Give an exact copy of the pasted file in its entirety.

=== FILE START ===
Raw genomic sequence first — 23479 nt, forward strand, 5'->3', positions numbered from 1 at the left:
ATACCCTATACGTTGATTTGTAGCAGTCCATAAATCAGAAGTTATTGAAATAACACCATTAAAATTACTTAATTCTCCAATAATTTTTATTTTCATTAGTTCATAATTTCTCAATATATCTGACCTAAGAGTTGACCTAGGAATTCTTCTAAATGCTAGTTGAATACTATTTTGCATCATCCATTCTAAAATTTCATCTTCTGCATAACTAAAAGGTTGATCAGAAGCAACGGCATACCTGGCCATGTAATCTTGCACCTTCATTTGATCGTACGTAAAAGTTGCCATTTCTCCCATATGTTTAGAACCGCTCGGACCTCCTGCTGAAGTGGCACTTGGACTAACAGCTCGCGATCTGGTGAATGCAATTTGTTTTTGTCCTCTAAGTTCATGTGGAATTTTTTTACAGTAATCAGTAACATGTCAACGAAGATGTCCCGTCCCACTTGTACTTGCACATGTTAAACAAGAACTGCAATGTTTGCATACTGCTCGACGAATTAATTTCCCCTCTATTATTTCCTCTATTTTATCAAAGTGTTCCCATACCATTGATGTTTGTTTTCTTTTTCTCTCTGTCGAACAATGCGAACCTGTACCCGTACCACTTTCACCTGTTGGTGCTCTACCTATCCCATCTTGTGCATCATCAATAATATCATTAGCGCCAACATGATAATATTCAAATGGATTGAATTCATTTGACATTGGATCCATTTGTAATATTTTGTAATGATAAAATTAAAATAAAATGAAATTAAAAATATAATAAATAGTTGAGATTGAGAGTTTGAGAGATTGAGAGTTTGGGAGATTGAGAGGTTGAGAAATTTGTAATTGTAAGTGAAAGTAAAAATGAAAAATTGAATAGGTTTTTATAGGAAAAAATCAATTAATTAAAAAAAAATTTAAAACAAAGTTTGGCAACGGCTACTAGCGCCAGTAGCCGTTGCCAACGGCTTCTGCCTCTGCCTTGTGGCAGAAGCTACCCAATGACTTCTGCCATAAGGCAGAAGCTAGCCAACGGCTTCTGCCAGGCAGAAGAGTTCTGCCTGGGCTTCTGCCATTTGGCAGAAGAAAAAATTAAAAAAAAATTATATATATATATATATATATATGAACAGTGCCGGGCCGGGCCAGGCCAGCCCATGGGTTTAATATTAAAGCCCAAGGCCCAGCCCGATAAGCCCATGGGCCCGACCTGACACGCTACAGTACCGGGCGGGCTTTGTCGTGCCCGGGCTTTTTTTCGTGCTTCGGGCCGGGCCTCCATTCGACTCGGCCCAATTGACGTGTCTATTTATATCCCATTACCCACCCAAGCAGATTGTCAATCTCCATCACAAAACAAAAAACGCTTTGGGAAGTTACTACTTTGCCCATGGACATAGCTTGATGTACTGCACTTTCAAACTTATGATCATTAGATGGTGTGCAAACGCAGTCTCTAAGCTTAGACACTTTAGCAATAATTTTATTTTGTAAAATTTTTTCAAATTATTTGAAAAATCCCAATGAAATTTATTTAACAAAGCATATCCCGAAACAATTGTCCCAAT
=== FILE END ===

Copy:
Raw genomic sequence first — 23479 nt, forward strand, 5'->3', positions numbered from 1 at the left:
ATACCCTATACGTTGATTTGTAGCAGTCCATAAATCAGAAGTTATTGAAATAACACCATTAAAATTACTTAATTCTCCAATAATTTTTATTTTCATTAGTTCATAATTTCTCAATATATCTGACCTAAGAGTTGACCTAGGAATTCTTCTAAATGCTAGTTGAATACTATTTTGCATCATCCATTCTAAAATTTCATCTTCTGCATAACTAAAAGGTTGATCAGAAGCAACGGCATACCTGGCCATGTAATCTTGCACCTTCATTTGATCGTACGTAAAAGTTGCCATTTCTCCCATATGTTTAGAACCGCTCGGACCTCCTGCTGAAGTGGCACTTGGACTAACAGCTCGCGATCTGGTGAATGCAATTTGTTTTTGTCCTCTAAGTTCATGTGGAATTTTTTTACAGTAATCAGTAACATGTCAACGAAGATGTCCCGTCCCACTTGTACTTGCACATGTTAAACAAGAACTGCAATGTTTGCATACTGCTCGACGAATTAATTTCCCCTCTATTATTTCCTCTATTTTATCAAAGTGTTCCCATACCATTGATGTTTGTTTTCTTTTTCTCTCTGTCGAACAATGCGAACCTGTACCCGTACCACTTTCACCTGTTGGTGCTCTACCTATCCCATCTTGTGCATCATCAATAATATCATTAGCGCCAACATGATAATATTCAAATGGATTGAATTCATTTGACATTGGATCCATTTGTAATATTTTGTAATGATAAAATTAAAATAAAATGAAATTAAAAATATAATAAATAGTTGAGATTGAGAGTTTGAGAGATTGAGAGTTTGGGAGATTGAGAGGTTGAGAAATTTGTAATTGTAAGTGAAAGTAAAAATGAAAAATTGAATAGGTTTTTATAGGAAAAAATCAATTAATTAAAAAAAAATTTAAAACAAAGTTTGGCAACGGCTACTAGCGCCAGTAGCCGTTGCCAACGGCTTCTGCCTCTGCCTTGTGGCAGAAGCTACCCAATGACTTCTGCCATAAGGCAGAAGCTAGCCAACGGCTTCTGCCAGGCAGAAGAGTTCTGCCTGGGCTTCTGCCATTTGGCAGAAGAAAAAATTAAAAAAAAATTATATATATATATATATATATATGAACAGTGCCGGGCCGGGCCAGGCCAGCCCATGGGTTTAATATTAAAGCCCAAGGCCCAGCCCGATAAGCCCATGGGCCCGACCTGACACGCTACAGTACCGGGCGGGCTTTGTCGTGCCCGGGCTTTTTTTCGTGCTTCGGGCCGGGCCTCCATTCGACTCGGCCCAATTGACGTGTCTATTTATATCCCATTACCCACCCAAGCAGATTGTCAATCTCCATCACAAAACAAAAAACGCTTTGGGAAGTTACTACTTTGCCCATGGACATAGCTTGATGTACTGCACTTTCAAACTTATGATCATTAGATGGTGTGCAAACGCAGTCTCTAAGCTTAGACACTTTAGCAATAATTTTATTTTGTAAAATTTTTTCAAATTATTTGAAAAATCCCAATGAAATTTATTTAACAAAGCATATCCCGAAACAATTGTCCCAAT